As against this, there is the Fixed Price (FP) mode, where the billing amounts and billing timelines are fixed based on an agreed value and agreed deliverables. The FP contract may have penalties and incentives built in (for delivery dates and/or  quality). Effort overruns are the problem of the vendor, and effort savings are additional profits made by the vendor. Variations of the FP model include billing by volume, quality and timeliness of work done. In such cases the vendor is usually free to utilize the staff in an optimal way (maybe on multiple projects).

Many engagements between customers and vendor organizations start off as T & M, for good reasons. However, they continue in the T & M mode, even when the FP mode would serve everyone better. This could be because of inertia, because no one wants to rock the boat, or because no one has examined the issue for that engagement.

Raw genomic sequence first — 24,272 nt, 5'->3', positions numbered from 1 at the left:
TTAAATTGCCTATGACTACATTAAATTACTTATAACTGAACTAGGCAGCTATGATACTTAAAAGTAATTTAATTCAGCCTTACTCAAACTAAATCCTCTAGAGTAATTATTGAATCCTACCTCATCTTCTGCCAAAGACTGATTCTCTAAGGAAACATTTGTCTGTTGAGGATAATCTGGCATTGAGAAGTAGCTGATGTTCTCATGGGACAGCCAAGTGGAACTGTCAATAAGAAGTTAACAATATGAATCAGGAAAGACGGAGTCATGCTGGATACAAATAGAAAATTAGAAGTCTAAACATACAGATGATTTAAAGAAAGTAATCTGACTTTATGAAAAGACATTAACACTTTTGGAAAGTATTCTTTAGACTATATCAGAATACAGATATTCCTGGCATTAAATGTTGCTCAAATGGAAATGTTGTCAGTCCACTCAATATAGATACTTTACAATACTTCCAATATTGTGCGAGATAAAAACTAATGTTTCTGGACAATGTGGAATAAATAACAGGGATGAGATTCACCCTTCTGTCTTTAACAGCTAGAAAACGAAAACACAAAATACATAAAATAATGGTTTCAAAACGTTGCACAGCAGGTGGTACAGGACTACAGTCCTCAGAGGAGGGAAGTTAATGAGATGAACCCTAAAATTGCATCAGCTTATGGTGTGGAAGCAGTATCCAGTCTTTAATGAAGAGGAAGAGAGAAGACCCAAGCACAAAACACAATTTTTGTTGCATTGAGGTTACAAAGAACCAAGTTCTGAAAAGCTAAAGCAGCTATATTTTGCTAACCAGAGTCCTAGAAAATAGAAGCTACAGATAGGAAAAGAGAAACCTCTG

Structurally, the T & M model does not create incentives for the vendor to initiate and pursue improvements that will reduce the effort and headcount. The software industry has got addicted to T & M model to such an extent that head count growth, and billable person-days have become stated performance objectives for senior executives in many software services organizations.

Maybe the title of this post should have been “T&M model kills process improvement”, like the changed statutory warnings on tobacco products. Or is that overstating the case?

Please feel free to share your views, experiences or queries, using the “comments” feature available at the top of this article/ post.

Notes:

Nothing Official About It! – The views presented above are in no manner reflective of the official views of any organization, community, group, institute, or association.


I am Rajesh Naik. I am an author, management consultant and trainer, helping IT and other tech companies improve their processes and performance. I also specialize in CMMI® (DEV and SVC), People CMM® and Balanced Scorecard. I am a CMMI Institute certified/ authorized Instructor and Lead Appraiser for CMMI® and People CMM®. I am available on LinkedIn and I will be glad to accept your invite. For more information please click here. To get email alerts for new posts, click here to subscribe.

Book Review – “Fooled by Randomness” by Nassim Nicholas Taleb